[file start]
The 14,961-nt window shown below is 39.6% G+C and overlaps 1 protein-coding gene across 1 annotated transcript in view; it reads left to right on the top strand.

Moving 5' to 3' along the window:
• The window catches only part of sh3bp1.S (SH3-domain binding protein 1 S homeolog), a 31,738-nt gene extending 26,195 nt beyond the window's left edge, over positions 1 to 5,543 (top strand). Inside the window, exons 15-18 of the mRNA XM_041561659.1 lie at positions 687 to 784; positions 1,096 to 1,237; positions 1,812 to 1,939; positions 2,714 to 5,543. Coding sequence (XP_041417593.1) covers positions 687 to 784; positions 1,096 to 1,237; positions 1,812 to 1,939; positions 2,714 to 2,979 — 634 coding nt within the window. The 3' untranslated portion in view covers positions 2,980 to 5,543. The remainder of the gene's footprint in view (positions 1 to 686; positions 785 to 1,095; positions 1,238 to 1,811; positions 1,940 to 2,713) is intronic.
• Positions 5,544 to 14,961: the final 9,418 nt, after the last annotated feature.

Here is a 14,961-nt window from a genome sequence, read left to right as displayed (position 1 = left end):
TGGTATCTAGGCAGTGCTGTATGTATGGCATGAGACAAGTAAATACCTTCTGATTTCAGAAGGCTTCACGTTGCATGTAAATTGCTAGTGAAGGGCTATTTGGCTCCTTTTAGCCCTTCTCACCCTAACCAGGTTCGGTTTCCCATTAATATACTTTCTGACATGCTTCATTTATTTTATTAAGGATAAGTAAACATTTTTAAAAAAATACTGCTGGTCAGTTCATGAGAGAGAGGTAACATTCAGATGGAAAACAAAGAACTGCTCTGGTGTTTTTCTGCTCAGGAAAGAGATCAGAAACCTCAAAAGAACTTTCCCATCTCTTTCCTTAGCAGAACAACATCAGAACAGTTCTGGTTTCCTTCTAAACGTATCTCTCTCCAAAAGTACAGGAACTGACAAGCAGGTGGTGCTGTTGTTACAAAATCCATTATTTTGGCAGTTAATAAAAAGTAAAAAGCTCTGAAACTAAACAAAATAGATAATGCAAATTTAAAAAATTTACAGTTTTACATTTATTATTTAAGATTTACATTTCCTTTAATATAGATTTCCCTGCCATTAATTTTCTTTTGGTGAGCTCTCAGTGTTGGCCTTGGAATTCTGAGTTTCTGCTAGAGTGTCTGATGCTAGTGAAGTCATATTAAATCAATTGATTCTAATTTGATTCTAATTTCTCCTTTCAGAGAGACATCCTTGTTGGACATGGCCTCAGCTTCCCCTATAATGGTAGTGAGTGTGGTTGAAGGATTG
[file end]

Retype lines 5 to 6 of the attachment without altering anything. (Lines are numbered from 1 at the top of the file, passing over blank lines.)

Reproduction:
Here is a 14,961-nt window from a genome sequence, read left to right as displayed (position 1 = left end):
TGGTATCTAGGCAGTGCTGTATGTATGGCATGAGACAAGTAAATACCTTCTGATTTCAGAAGGCTTCACGTTGCATGTAAATTGCTAGTGAAGGGCTATTTGGCTCCTTTTAGCCCTTCTCACCCTAACCAGGTTCGGTTTCCCATTAATATACTTTCTGACATGCTTCATTTATTTTATTAAGGATAAGTAAACATTTTTAAAAAAATACTGCTGGTCAGTTCATGAGAGAGAGGTAACATTCAGATGGAAAACAAAGAACTGCTCTGGTGTTTTTCTGCTCAGGAAAGAGATCAGAAACCTCAAAAGAACTTTCCCATCTCTTTCCTTAGCAGAACAACATCAGAACAGTTCTGGTTTCCTTCTAAACGTATCTCTCTCCAAAAGTACAGGAACTGACAAGCAGGTGGTGCTGTTGTTACAAAATCCATTATTTTGGCAGTTAATAAAAAGTAAAAAGCTCTGAAACTAAACAAAATAGATAATGCAAATTTAAAAAATTTACAGTTTTACATTTATTATTTAAGATTTACATTTCCTTTAATATAGATTTCCCTGCCATTAATTTTCTTTTGGTGAGCTCTCAGTGTTGGCCTTGGAATTCTGAGTTTCTGCTAGAGTGTCTGATGCTAGTGAAGTCATATTAAATCAATTGATTCTAATTTGATTCTAATTTCTCCTTTCAGAGAGACATCCTTGTTGGACATGGCCTCAGCTTCCCCTATAATGGTAGTGAGTGTGGTTGAAGGATTG